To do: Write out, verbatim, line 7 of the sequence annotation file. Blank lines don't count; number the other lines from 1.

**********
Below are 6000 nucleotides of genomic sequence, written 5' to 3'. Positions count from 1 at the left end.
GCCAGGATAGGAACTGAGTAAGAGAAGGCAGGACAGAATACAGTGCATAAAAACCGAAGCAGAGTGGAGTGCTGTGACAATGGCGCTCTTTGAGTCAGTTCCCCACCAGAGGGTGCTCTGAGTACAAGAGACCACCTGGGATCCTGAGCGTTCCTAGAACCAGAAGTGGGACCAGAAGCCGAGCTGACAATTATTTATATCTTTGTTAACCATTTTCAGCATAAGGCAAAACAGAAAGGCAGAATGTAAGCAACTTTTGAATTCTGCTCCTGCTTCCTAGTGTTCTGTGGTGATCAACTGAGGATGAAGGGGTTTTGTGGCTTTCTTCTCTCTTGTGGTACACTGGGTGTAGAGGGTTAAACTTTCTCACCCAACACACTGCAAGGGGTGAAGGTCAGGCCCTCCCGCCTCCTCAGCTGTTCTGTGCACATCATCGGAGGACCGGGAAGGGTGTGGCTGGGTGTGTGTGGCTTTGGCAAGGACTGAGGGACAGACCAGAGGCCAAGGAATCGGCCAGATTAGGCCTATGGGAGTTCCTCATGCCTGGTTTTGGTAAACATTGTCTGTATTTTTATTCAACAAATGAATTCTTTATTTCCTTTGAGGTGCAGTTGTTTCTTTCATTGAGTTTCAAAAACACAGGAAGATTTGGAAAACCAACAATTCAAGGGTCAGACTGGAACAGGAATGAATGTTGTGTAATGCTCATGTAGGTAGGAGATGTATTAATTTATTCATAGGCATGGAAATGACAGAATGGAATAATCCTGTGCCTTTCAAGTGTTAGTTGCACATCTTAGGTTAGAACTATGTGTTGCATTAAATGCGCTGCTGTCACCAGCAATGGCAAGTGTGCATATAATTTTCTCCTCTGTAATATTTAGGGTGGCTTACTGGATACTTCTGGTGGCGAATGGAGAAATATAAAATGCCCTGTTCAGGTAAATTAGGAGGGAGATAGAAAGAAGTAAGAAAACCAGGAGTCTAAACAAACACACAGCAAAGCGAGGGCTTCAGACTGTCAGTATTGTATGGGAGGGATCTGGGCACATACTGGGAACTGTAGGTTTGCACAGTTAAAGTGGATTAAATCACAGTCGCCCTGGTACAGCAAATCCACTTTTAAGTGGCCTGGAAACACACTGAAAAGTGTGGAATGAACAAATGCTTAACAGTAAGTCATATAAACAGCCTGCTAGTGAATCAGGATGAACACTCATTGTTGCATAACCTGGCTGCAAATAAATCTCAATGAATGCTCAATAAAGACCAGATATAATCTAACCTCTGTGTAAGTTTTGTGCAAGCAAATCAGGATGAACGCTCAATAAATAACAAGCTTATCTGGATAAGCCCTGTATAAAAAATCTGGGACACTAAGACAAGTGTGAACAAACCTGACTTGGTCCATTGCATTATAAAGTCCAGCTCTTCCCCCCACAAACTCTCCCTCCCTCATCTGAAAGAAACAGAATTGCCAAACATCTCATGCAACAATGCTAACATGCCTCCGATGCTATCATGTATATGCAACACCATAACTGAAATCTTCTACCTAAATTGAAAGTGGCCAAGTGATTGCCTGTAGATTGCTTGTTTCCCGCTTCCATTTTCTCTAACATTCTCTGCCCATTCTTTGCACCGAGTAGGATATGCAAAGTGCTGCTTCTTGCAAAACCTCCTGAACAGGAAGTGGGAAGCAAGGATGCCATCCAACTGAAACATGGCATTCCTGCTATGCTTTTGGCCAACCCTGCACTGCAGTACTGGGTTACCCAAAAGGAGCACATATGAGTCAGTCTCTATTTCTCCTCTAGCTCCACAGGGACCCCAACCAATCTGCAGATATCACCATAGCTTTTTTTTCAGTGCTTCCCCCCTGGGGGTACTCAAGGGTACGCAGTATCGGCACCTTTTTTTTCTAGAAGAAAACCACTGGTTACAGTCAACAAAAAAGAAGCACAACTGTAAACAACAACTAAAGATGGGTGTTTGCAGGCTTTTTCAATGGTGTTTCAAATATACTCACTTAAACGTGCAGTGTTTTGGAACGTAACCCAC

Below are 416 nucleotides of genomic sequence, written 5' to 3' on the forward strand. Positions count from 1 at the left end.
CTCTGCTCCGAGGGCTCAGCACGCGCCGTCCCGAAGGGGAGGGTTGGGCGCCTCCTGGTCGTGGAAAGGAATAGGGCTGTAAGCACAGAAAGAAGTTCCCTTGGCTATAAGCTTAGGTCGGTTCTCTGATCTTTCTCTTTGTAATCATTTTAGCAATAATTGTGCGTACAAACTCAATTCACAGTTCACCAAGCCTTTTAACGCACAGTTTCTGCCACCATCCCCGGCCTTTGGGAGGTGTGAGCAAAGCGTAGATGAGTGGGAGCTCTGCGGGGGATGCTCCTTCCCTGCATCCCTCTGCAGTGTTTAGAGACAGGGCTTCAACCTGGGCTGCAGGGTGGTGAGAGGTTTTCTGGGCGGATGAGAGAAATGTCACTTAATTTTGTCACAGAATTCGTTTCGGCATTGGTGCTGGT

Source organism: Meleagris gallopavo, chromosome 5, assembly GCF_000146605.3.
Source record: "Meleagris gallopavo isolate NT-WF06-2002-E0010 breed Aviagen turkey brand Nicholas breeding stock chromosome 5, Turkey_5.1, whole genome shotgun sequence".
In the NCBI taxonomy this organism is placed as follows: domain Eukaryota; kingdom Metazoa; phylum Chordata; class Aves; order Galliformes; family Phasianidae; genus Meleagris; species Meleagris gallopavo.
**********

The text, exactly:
In the NCBI taxonomy this organism is placed as follows: domain Eukaryota; kingdom Metazoa; phylum Chordata; class Aves; order Galliformes; family Phasianidae; genus Meleagris; species Meleagris gallopavo.